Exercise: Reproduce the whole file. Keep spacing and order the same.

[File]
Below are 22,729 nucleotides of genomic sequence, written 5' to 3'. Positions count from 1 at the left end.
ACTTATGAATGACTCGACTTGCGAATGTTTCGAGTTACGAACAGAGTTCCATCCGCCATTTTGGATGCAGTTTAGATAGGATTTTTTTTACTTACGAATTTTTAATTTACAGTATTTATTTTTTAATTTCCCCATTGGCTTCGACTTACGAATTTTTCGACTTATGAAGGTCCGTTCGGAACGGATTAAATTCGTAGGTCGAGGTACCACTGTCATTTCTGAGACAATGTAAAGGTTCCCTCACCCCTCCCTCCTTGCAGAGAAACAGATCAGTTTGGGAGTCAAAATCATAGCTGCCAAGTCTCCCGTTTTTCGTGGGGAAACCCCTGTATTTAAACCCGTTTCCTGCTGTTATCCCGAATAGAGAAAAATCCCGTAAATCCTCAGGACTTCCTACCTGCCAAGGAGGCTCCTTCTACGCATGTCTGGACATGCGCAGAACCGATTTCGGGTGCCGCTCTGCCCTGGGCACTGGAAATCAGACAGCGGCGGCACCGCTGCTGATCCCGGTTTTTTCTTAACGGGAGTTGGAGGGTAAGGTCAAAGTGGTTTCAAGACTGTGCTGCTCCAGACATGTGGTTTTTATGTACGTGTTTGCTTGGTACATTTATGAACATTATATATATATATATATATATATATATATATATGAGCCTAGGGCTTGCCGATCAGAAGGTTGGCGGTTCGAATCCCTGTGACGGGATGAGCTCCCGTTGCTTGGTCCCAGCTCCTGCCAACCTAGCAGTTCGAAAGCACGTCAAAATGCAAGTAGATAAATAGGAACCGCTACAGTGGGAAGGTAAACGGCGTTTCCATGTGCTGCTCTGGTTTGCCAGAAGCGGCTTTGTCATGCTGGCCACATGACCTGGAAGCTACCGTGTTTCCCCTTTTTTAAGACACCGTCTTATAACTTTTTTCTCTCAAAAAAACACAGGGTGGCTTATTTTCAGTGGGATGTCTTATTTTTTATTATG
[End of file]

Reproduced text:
Below are 22,729 nucleotides of genomic sequence, written 5' to 3'. Positions count from 1 at the left end.
ACTTATGAATGACTCGACTTGCGAATGTTTCGAGTTACGAACAGAGTTCCATCCGCCATTTTGGATGCAGTTTAGATAGGATTTTTTTTACTTACGAATTTTTAATTTACAGTATTTATTTTTTAATTTCCCCATTGGCTTCGACTTACGAATTTTTCGACTTATGAAGGTCCGTTCGGAACGGATTAAATTCGTAGGTCGAGGTACCACTGTCATTTCTGAGACAATGTAAAGGTTCCCTCACCCCTCCCTCCTTGCAGAGAAACAGATCAGTTTGGGAGTCAAAATCATAGCTGCCAAGTCTCCCGTTTTTCGTGGGGAAACCCCTGTATTTAAACCCGTTTCCTGCTGTTATCCCGAATAGAGAAAAATCCCGTAAATCCTCAGGACTTCCTACCTGCCAAGGAGGCTCCTTCTACGCATGTCTGGACATGCGCAGAACCGATTTCGGGTGCCGCTCTGCCCTGGGCACTGGAAATCAGACAGCGGCGGCACCGCTGCTGATCCCGGTTTTTTCTTAACGGGAGTTGGAGGGTAAGGTCAAAGTGGTTTCAAGACTGTGCTGCTCCAGACATGTGGTTTTTATGTACGTGTTTGCTTGGTACATTTATGAACATTATATATATATATATATATATATATATATATATGAGCCTAGGGCTTGCCGATCAGAAGGTTGGCGGTTCGAATCCCTGTGACGGGATGAGCTCCCGTTGCTTGGTCCCAGCTCCTGCCAACCTAGCAGTTCGAAAGCACGTCAAAATGCAAGTAGATAAATAGGAACCGCTACAGTGGGAAGGTAAACGGCGTTTCCATGTGCTGCTCTGGTTTGCCAGAAGCGGCTTTGTCATGCTGGCCACATGACCTGGAAGCTACCGTGTTTCCCCTTTTTTAAGACACCGTCTTATAACTTTTTTCTCTCAAAAAAACACAGGGTGGCTTATTTTCAGTGGGATGTCTTATTTTTTATTATG